It was a year ago today that the UK voted to leave the European Union.
Hartlepool saw one of the biggest ‘Out’ votes nationwide, with 32,071 people voting Leave and 14,029 Remain - a resounding 69.6-30.4% win.
Our on-line poll suggests the gap has narrowed, but Hartlepool still favours Leave, with 944 people voting 56%-44% in favour.
A year on, and negotiations have only just started, with a huge range of opinion about what deal the Government should be looking for.
Newly-elected Labour MP Mike Hill said the prioriy must be to protect jobs.
“Surprisingly for Ukip, and the regional, national and international media, who descended on Hartlepool during the General Election, Brexit was not the universal topic of conversation in the doorstep,” he said.
Put simply, we need a Brexit for jobs.MP Mike Hill
“In fact, it was hardly mentioned. Why? Probably because that, for a town which voted overwhelmingly for Brexit, it was job done and time to move on.
“Article 50 has been triggered and Brexit negotiations began this week. It is clear to me that having rejected the Tory ‘hard’ Brexit agenda, and their hollow mantra of ‘no deal is better than a bad deal,’ the country expects a measured set of negotiations, focussed upon protecting jobs and services, inward investment, trade and exports, human rights and employment rights.
“All of these things are vital for the people of Hartlepool, for their well-being and the future prosperity of the town.
“Naturally, I stand by the measures set our in the Labour party manifesto for a negotiated Brexit, starting with securing the rights of EU citizens to work and stay in the UK.
“That might not resonate immediately with the people of the town, but there will be Hartlepudlians working across the EU seeking equal rights and, on our own doorstep, employers like the local NHS trust rely on EU workers to make up the shortfall in hospital staff.
“If we get Brexit right, then Hartlepool will benefit from the freedoms given to us.
“The North East exports £7billion worth of goods to the EU each year, which equals 58 per cent of all exports, and Hartlepool makes a significant contribution to that outcome.
“If the Government gets Brexit wrong, there will be a significant impact on local businesses, and, therefore, on the jobs and livelihoods of hard-working citizens of the town.
“We simply cannot afford for this to happen, which is why, as a Labour MP, I will be demanding an open and transparent, paced and measured approach in order to secure the best protections and outcomes for my constituents.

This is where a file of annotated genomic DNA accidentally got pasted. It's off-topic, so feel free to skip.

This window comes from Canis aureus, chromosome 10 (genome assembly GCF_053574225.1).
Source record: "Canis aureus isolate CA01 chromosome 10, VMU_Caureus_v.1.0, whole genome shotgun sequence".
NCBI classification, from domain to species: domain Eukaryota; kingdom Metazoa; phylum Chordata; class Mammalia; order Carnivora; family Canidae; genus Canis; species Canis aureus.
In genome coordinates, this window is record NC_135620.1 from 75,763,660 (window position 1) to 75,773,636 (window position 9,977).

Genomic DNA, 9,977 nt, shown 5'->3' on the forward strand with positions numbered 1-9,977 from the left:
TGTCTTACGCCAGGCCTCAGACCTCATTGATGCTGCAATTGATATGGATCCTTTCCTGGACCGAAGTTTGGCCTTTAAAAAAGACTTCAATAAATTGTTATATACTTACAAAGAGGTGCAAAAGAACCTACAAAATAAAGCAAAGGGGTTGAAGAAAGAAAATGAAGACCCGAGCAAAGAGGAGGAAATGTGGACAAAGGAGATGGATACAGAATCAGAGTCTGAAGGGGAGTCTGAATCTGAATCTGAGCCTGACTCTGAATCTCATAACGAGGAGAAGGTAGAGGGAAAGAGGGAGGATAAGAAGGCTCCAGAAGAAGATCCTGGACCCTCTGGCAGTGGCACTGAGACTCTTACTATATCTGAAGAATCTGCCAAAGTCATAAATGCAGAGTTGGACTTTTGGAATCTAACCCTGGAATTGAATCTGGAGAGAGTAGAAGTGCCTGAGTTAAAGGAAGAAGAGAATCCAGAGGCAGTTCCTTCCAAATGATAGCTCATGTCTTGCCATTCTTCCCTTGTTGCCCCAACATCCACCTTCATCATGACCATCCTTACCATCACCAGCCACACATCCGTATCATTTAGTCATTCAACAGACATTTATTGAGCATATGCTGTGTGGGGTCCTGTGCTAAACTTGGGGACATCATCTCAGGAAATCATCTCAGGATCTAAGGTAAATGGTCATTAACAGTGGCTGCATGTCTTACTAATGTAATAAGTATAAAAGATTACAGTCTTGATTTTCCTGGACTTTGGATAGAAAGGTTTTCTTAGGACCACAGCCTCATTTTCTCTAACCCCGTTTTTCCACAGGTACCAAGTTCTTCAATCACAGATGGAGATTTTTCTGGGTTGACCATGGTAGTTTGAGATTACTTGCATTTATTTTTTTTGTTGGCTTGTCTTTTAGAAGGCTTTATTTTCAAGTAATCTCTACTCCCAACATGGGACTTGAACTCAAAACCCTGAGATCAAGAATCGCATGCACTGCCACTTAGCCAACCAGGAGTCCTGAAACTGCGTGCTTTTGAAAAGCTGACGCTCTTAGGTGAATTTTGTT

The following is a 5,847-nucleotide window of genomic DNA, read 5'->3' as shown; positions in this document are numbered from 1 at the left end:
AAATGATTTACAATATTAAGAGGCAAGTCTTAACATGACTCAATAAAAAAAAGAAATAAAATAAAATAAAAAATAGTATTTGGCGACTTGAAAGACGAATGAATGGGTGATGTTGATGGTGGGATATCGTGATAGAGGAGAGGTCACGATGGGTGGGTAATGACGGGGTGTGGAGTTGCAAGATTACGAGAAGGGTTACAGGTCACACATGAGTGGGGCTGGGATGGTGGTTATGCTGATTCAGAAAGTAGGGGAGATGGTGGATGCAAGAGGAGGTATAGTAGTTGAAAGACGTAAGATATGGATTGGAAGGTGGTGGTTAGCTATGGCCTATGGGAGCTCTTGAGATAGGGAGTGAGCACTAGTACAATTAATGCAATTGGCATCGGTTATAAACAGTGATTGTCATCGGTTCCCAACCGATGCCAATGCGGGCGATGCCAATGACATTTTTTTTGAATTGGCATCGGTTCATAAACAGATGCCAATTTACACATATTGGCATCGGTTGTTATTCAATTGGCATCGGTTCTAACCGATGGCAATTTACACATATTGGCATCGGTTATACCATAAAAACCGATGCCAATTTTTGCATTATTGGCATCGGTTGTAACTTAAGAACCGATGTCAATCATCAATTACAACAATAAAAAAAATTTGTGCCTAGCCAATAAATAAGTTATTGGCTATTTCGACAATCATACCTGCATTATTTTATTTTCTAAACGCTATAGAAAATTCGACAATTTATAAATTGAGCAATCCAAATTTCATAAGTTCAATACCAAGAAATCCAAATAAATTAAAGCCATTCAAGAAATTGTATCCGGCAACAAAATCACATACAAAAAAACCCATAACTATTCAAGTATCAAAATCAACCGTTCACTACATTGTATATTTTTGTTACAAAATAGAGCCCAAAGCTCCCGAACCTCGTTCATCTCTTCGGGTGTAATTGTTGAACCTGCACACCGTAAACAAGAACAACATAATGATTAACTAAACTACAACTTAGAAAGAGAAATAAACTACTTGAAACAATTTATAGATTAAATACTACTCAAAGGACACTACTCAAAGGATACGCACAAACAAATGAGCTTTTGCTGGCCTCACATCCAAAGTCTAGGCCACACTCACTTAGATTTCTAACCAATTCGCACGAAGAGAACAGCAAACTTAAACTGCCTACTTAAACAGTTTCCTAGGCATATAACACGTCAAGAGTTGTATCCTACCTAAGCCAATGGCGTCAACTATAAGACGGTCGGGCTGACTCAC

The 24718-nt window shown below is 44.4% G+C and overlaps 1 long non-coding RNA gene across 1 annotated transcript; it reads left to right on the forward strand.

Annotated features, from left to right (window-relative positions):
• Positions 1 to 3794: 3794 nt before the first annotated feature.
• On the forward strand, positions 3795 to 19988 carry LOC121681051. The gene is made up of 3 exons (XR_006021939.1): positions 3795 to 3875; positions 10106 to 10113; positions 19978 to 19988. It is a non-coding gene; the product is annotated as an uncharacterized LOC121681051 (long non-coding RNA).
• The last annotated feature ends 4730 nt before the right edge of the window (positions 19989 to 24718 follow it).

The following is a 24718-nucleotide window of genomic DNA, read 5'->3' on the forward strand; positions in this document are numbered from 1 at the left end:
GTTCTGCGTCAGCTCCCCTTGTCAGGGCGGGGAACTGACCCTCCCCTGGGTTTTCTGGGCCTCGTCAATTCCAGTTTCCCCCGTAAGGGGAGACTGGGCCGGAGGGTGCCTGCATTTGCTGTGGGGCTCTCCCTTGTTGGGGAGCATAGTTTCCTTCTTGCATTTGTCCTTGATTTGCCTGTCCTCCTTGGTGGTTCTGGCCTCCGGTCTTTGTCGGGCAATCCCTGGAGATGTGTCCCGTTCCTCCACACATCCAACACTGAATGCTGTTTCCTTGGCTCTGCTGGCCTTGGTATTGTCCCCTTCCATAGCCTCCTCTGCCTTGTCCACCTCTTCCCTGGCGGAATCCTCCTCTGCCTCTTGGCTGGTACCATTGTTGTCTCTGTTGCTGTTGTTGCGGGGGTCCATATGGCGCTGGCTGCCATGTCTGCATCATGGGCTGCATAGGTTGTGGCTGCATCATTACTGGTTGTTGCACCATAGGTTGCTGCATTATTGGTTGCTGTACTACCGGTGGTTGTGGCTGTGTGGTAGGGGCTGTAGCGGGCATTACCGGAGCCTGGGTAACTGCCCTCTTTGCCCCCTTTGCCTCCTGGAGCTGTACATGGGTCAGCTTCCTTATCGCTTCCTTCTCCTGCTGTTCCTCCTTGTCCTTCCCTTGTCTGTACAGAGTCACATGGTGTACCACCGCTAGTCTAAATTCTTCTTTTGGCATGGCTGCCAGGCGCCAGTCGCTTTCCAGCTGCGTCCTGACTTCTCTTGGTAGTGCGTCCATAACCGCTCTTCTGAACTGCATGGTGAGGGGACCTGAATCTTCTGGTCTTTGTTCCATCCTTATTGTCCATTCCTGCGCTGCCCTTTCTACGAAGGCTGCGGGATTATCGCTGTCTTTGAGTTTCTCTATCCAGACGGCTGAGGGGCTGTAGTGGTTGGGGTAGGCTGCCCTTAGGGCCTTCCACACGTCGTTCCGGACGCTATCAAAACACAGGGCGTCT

“Put simply, we need a Brexit for jobs.”
Hartlepool Borough Council leader Coun Christopher Akers-Belcher has been frustrated by the lack of progress since the referendum.
“Clearly, the unstable position of the Government and lack of progress on Brexit are matters of major concern,” he said.
“In all honesty, I don’t think we are any further forward on Brexit other than the Leave Campaign have dropped their pledge to invest £350million per week into the NHS and the pound has become much weaker against the Euro.”
Ukip MEP Jonathan Arnott wants to see the Government pushing for a clean break: “Hartlepool voted overwhelmingly in the referendum for Brexit, and it is important that the wishes of the people of Hartlepool are now respected,” he said.
“There must be no watering down, no attempt to redefine this democratic decision nor any failure to respect it,” he said.
“We must regain control over our borders so that we can decide who can come to the country. We must ensure that we regain the freedom to negotiate trade deals across the world. We must not pay further taxpayers’ money to the European Union.
“Within these constraints, we want to be good neighbours with the European Union and to continue to trade with Europe in the simplest way possible.
“In an ideal situation, trade with the EU would be unaffected (they need our trade every bit as much as we need theirs) but we would regain our ability to develop new links across the globe - links which would give us access to new markets and the ability to create new jobs.
“We should look to the future as a globally trading nation. Brexit will be a huge success for Hartlepool, so long as our politicians do not let us down.”
The future of the UK’s relationship with Europe will be crucial to Hartlepool’s economic success, with the EU accounting for around 60 per cent of the North East’s export markets.
North East England Chamber of Commerce head of policy Jonathan Walker said the Government must put the needs of business at the heart of its negotiating position.
“The Brexit decision was obviously a shock for many of our members who hadn’t expected us to leave the EU,” he said.
“Once the decision was made, our businesses wanted progress on key decisions as soon as possible. We are now a year down the line with no significant progress.
“I appreciate it is good news the Brexit negotiations have now started. These talks will undoubtedly have major repercussions for many of our businesses.
“It is, therefore, vital that Government listens to what businesses want to avoid any unnecessary economic harm.
“As a strong exporting region, our firms must continue to enjoy trade with their biggest markets on as flexible and red-tape free basis as possible.
“The Government must be held to its promise to negotiate new trade deals around the world and provide far more resources to support businesses looking to break into new markets.
“Our future immigration policy is also of upmost importance to businesses and has to balance political needs with a recognition that our companies need to operate in a global market for talent.
“North East firms must not be hampered in their efforts to bring the brightest and best skilled workers to our region.”